Cancer Research Funding
- The National Cancer Institute (NCI), part of the National Institutes of Health and the Department of Health and Human Services, is the Nation’s principal agency for cancer research and coordinates the National Cancer Program.
- As a federal agency, NCI receives its funds from Congress.
- In recent years, NCI’s budget has been relatively flat, averaging approximately $4.9 billion per year over the past 6 years.
- Other federal agencies, state, and local governments, voluntary organizations, private institutions, and industry spend substantial amounts of money on cancer-related research.
What is the National Cancer Institute (NCI), and what is its role in supporting cancer research?
NCI is one of the 27 Institutes and Centers that form the National Institutes of Health (NIH), which is part of the Department of Health and Human Services. In the National Cancer Institute Act of 1937, NCI was established as the Nation’s principal agency for cancer research. In the National Cancer Act of 1971, NCI was further charged with coordinating the National Cancer Program.
As a federal agency, NCI receives its funds from Congress. These funds support research at the Institute’s headquarters in Bethesda, MD, and in laboratories and medical centers throughout the United States and in other countries.
The cancer research program coordinated by NCI investigates the causes, prevention, detection, diagnosis, and treatment of cancer through various research projects and clinical trials. Information about cancer research projects supported by NCI in the United States and Canada can be found in the NCI Funded Research Portfolio.
How is NCI's budget determined?
Overall budget proposals for federal government spending—commonly known as President’s Budget proposals—are formulated by the Office of Management and Budget (OMB). As part of this process, NCI and the other NIH Institutes and Centers submit budget documents to OMB. President’s Budget proposals are submitted to Congress each year in early February and reflect the Administration’s budget and management priorities for the next fiscal year, which begins on the following October 1. (The federal government’s fiscal year extends from October 1 through September 30.) Congress considers the proposals and then recommends appropriations for all federal government agencies. Final appropriation amounts must be approved by both the House of Representatives and the Senate and signed by the President to be enacted into law.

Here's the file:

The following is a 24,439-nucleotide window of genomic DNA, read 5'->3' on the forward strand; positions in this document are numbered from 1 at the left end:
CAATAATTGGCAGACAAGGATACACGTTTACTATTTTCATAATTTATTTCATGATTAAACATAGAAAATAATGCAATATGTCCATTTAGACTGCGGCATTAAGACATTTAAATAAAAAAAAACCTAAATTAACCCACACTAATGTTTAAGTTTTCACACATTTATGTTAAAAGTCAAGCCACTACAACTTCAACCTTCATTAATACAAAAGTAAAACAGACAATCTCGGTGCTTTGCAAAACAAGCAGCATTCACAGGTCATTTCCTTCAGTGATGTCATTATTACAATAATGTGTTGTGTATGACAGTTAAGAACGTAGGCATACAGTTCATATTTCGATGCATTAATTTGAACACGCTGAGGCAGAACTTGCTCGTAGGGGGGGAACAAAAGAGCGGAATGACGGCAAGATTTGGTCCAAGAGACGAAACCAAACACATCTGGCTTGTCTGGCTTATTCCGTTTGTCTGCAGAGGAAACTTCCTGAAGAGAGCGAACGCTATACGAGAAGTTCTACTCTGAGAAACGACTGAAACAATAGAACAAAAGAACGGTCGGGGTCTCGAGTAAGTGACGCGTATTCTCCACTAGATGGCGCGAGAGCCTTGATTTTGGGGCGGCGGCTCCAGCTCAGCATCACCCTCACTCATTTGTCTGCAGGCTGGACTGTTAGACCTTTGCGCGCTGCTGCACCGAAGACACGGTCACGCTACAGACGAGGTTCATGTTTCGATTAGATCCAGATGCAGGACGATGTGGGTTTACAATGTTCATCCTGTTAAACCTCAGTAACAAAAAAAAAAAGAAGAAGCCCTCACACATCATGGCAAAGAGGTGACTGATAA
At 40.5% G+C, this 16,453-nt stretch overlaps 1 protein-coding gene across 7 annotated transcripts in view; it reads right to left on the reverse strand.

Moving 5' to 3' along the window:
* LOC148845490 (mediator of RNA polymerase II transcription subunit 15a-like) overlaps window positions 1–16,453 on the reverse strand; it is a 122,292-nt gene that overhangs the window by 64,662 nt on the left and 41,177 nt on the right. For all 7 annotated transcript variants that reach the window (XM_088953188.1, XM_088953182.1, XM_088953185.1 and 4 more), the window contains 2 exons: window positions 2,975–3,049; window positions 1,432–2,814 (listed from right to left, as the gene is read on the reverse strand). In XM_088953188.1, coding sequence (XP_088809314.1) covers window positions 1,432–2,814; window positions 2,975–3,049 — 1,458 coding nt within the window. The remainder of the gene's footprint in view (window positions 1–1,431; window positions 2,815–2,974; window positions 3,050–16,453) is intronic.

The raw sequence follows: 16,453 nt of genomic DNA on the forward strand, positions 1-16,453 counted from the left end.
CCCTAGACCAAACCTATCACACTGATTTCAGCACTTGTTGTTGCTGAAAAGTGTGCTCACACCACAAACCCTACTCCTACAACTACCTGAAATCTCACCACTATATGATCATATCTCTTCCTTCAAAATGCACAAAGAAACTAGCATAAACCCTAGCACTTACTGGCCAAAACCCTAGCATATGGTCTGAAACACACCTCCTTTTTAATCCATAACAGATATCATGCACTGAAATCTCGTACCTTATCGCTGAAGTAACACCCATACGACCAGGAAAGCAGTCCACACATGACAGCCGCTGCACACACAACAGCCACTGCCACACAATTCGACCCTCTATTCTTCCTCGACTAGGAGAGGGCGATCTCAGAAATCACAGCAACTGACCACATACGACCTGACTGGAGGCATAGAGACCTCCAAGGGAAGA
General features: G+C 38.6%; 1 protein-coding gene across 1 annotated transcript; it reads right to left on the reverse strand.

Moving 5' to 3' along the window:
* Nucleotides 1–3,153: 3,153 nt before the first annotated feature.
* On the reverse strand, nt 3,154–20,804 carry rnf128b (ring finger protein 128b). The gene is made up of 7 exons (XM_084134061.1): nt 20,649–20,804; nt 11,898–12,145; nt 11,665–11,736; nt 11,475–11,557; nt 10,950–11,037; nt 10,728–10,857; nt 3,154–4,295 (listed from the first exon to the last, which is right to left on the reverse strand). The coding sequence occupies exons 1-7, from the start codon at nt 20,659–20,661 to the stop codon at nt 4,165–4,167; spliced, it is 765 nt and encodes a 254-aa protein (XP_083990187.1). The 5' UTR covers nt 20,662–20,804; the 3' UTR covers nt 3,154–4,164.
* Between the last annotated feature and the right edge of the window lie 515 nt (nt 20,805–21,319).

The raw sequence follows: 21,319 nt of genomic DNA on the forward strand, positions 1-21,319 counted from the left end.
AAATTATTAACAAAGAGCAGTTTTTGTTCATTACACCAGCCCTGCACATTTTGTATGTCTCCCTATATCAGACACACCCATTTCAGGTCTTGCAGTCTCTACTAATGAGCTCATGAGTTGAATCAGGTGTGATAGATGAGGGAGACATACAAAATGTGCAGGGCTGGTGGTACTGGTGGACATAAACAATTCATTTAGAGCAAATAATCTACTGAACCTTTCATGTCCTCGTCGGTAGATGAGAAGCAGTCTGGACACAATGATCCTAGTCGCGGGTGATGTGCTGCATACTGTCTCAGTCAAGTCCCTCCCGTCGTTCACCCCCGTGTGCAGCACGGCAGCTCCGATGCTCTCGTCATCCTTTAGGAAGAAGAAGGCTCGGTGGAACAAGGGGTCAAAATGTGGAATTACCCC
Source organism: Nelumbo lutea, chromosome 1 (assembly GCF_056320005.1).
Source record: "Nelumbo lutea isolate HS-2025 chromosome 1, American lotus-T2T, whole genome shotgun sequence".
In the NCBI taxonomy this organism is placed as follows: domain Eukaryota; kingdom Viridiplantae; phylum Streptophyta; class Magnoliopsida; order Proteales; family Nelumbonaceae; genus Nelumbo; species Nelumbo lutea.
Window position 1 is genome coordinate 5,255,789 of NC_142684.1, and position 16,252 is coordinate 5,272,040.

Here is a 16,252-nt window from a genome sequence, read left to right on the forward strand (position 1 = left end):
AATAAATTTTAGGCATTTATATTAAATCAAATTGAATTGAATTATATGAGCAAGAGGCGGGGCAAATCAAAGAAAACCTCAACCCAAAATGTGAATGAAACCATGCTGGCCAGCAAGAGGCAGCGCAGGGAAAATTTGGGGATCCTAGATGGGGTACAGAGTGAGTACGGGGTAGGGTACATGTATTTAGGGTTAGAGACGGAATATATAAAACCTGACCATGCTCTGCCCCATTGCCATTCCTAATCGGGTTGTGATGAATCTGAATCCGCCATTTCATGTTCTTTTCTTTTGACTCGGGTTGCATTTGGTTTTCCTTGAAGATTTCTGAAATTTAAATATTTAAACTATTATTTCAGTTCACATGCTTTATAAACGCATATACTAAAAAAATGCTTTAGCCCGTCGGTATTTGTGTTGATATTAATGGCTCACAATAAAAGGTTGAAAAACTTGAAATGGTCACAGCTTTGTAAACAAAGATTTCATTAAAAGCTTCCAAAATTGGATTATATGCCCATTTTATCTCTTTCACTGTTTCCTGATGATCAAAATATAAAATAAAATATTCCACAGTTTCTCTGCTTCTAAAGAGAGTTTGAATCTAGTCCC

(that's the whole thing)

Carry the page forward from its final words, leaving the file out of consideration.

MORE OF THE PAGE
In the National Cancer Act of 1971, NCI was given the authority to prepare and submit an additional annual budget proposal directly to the President for review and transmittal to Congress. This authority is unique to NCI, and the budget proposal created in response to it is often referred to as the “NCI Professional Judgment Budget.” The NCI Professional Judgment Budget is submitted to the President before the President’s Budget proposal is submitted to Congress and may be considered by OMB in preparing the President’s Budget proposal.
NCI Professional Judgment Budgets describe in detail the optimum amount of funding needed to make the most rapid progress against cancer and to provide NCI with the resources necessary to lead the National Cancer Program. Typically, the President’s Budget proposal for NCI is less than the amount proposed in the NCI Professional Judgment Budget.
What was NCI’s budget for Fiscal Year (FY) 2013? How has the budget changed in recent years?
NCI’s budget for FY 2013 was $4.8 billion. Overall, NCI’s budget has been relatively flat in recent years. During the period from 2005 through 2013, the NCI budget averaged $4.9 billion per year.
NCI’s FY 2013 appropriation reflects about a $293 million decrease from FY 2012. This decrease is attributable in large part to sequestration (5.1 percent reduction), with the remainder due to transfers to the Department of Health and Human Services to support various departmental obligations.
How much does NCI spend each year on research for specific types of cancer?
The following table shows NCI spending in FY 2010, 2011, and 2012 for the 10 most common types of cancer in the United States, based on 2012 incidence estimates (and excluding basal cell and squamous cell skin cancers).* The cancers are listed in decreasing order of incidence (i.e., from the highest number of new cases to the lowest).
*Source of spending data: NCI Office of Budget and Finance (OBF).
Information about funding for other types of cancer can be found in the NCI Funded Research Portfolio or the NCI Annual Fact Book. Additional information about NCI's budget is available on OBF's website.
Cancer Type 2010 Spending
Lung $281.9 $296.8 $314.6 Prostate 300.5 288.3 265.1 Breast 631.2 625.1 602.7 Colorectal 270.4 265.1 256.3 Bladder 22.6 20.6 23.4 Melanoma 102.3 115.6 121.2 Non-Hodgkin
122.4 126.4 119.5 Kidney 44.6 46.2 49.0 Thyroid 15.6 16.2 16.5 Endometrial
14.2 15.9 19.1
Do other federal government agencies fund cancer research?
Yes. Other federal government agencies, including other NIH Institutes and Centers, the Centers for Disease Control and Prevention, and the Department of Defense, fund cancer research. In addition, state and local governments, voluntary organizations, private institutions, and corporations spend substantial amounts of money on cancer-related research.